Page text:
• @milton said:
    We have to read this:
    (i) The offending side is awarded the score it would have been allotted as the
    consequence of rectifying its infraction.

    I think the consequence of the infraction is playing in 6NT down 1. NOS revoke has nothing to do with the infraction (Use of UI). OS 6NT=

    The revoke was not the infraction - the use of UI was. So we rectify first for the use of UI, but deny redress for the NOS who get the table result.

  • @Tag said:
    We do seem to have differing opinions on this. Some suggest that the revoke should lead to the NOS suffering 6NT-making. Some suggest that the contract should be rolled back to 3NT+3 regardless of the revoke, since 6NT should never have been bid.

    Can anyone find high-level precedent?

    You are unlikely to find anything in any appeals reports since it's just a straightforward application of the law. Anyone who did appeal such a ruling would have it heard by the Chief TD.

  • @milton said:
    We have to read this:
    (i) The offending side is awarded the score it would have been allotted as the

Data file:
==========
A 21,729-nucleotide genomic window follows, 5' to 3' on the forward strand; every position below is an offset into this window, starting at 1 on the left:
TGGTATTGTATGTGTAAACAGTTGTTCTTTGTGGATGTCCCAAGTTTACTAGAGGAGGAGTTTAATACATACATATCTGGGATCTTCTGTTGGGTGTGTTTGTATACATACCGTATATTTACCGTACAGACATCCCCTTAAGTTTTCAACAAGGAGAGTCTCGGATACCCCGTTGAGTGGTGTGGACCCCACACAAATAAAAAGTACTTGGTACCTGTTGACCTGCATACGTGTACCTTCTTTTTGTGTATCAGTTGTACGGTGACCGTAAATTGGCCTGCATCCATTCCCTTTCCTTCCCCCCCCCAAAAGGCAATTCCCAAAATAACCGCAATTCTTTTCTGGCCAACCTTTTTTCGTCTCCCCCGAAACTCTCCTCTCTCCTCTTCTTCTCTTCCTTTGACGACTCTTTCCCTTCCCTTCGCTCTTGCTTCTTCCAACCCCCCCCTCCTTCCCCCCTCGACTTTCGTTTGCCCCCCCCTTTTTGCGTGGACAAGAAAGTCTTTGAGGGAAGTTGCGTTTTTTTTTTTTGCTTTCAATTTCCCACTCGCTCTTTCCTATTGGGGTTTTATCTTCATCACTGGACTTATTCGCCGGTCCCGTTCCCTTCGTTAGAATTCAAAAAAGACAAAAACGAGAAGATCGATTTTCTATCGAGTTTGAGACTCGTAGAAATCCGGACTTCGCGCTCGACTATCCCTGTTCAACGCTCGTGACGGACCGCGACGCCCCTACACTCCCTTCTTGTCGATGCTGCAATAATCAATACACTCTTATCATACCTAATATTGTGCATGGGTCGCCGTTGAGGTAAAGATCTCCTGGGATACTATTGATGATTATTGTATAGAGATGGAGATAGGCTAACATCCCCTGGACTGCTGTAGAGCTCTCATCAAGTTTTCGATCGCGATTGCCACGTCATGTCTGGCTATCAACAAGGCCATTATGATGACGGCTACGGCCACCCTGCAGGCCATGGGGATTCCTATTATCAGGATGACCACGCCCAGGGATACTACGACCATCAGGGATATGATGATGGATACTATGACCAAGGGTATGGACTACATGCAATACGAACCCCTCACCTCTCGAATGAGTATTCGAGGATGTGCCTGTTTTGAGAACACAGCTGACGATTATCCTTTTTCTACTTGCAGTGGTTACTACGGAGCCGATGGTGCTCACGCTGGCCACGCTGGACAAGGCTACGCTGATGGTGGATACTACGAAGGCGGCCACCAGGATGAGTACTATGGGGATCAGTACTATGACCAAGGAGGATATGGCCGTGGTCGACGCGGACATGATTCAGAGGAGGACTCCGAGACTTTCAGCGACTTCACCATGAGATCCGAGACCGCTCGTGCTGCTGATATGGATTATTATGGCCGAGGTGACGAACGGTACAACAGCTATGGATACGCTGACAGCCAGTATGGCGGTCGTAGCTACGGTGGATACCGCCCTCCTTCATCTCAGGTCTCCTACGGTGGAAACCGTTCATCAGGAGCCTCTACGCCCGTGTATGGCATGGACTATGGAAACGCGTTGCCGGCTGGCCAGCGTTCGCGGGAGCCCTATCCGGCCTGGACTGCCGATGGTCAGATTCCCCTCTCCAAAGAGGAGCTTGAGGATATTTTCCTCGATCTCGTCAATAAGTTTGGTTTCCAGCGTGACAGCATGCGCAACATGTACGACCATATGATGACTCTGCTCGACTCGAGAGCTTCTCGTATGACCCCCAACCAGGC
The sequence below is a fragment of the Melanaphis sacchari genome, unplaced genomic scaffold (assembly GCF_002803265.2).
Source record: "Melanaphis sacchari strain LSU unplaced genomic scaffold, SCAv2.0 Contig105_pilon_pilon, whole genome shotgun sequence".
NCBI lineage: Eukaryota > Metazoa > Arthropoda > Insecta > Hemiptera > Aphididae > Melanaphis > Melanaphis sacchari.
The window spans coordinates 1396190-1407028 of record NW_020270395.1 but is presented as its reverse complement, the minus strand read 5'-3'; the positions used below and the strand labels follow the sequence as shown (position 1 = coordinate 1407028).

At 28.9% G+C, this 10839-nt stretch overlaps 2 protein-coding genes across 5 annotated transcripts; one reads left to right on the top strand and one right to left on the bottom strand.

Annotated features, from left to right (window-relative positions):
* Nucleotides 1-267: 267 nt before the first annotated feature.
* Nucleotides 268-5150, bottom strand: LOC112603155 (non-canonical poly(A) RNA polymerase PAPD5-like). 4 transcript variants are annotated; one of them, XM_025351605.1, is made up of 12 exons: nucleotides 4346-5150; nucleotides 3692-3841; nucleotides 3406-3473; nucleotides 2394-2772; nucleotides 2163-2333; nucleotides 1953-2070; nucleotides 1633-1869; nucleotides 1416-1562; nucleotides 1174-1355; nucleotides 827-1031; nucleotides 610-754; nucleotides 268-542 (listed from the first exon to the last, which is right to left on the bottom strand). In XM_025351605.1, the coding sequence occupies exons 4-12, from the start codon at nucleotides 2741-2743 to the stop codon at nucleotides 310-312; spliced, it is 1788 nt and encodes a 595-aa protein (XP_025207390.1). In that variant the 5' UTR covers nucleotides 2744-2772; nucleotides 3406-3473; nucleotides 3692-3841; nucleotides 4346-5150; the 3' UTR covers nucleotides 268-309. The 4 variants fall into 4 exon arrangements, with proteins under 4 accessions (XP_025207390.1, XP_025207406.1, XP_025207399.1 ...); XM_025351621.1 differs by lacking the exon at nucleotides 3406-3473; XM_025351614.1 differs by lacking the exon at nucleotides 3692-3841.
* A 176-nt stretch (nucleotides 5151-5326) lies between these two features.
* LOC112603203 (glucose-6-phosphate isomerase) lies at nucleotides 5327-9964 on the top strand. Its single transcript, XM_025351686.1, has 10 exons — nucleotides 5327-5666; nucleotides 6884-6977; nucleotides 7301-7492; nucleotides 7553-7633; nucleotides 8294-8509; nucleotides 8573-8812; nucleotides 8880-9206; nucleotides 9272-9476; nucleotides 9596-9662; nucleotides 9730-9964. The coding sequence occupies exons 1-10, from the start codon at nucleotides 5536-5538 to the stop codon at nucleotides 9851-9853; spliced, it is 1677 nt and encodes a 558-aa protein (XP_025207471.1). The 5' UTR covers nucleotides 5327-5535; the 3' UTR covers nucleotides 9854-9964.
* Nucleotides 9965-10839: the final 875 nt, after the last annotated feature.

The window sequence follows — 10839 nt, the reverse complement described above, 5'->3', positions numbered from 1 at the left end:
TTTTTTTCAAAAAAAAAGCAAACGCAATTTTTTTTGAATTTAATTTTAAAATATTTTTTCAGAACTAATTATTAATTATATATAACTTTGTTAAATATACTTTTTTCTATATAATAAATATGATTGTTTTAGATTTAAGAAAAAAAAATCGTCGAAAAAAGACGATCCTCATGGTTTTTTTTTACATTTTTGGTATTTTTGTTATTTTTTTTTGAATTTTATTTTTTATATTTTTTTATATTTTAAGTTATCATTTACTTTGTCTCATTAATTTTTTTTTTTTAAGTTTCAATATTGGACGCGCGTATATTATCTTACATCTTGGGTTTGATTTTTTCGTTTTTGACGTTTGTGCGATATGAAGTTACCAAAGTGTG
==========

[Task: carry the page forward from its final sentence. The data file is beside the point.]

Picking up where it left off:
consequence of rectifying its infraction.

    I think the consequence of the infraction is playing in 6NT down 1. NOS revoke has nothing to do with the infraction (Use of UI). OS 6NT=

    You seem to have emphasised the inappropriate word, viz. 'consequence'. We are not considering the 'consequence' of the infraction, we are looking at the consequence of 'rectifying' the infraction. And the consequence of rectifying the infraction is to roll back the contract to 3NT for the OS, which is where it would have stopped but for the infraction. The outcome of that contract is 3NT+3 because the NOS allowed them to score (not 'make') 12 tricks following the revoke.